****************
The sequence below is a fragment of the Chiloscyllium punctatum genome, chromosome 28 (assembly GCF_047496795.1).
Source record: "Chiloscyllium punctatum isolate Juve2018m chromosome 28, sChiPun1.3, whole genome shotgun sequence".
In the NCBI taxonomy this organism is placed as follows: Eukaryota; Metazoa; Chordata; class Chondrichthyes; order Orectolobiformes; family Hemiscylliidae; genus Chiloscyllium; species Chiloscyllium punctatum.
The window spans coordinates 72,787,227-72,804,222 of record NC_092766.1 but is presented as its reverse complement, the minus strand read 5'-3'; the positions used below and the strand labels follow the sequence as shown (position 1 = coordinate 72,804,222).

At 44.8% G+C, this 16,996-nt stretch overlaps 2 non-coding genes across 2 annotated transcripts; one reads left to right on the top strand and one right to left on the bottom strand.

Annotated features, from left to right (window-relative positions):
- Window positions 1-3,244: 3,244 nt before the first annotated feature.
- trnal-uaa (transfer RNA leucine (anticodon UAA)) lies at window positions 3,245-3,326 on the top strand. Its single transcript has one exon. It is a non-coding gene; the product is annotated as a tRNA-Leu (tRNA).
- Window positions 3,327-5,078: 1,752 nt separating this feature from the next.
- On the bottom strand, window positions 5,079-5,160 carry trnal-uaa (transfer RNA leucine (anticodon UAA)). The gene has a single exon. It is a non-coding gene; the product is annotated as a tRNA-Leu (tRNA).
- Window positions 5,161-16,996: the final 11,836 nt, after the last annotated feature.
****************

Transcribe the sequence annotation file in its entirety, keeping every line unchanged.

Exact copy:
The sequence below is a fragment of the Chiloscyllium punctatum genome, chromosome 28 (assembly GCF_047496795.1).
Source record: "Chiloscyllium punctatum isolate Juve2018m chromosome 28, sChiPun1.3, whole genome shotgun sequence".
In the NCBI taxonomy this organism is placed as follows: Eukaryota; Metazoa; Chordata; class Chondrichthyes; order Orectolobiformes; family Hemiscylliidae; genus Chiloscyllium; species Chiloscyllium punctatum.
The window spans coordinates 72,787,227-72,804,222 of record NC_092766.1 but is presented as its reverse complement, the minus strand read 5'-3'; the positions used below and the strand labels follow the sequence as shown (position 1 = coordinate 72,804,222).

At 44.8% G+C, this 16,996-nt stretch overlaps 2 non-coding genes across 2 annotated transcripts; one reads left to right on the top strand and one right to left on the bottom strand.

Annotated features, from left to right (window-relative positions):
- Window positions 1-3,244: 3,244 nt before the first annotated feature.
- trnal-uaa (transfer RNA leucine (anticodon UAA)) lies at window positions 3,245-3,326 on the top strand. Its single transcript has one exon. It is a non-coding gene; the product is annotated as a tRNA-Leu (tRNA).
- Window positions 3,327-5,078: 1,752 nt separating this feature from the next.
- On the bottom strand, window positions 5,079-5,160 carry trnal-uaa (transfer RNA leucine (anticodon UAA)). The gene has a single exon. It is a non-coding gene; the product is annotated as a tRNA-Leu (tRNA).
- Window positions 5,161-16,996: the final 11,836 nt, after the last annotated feature.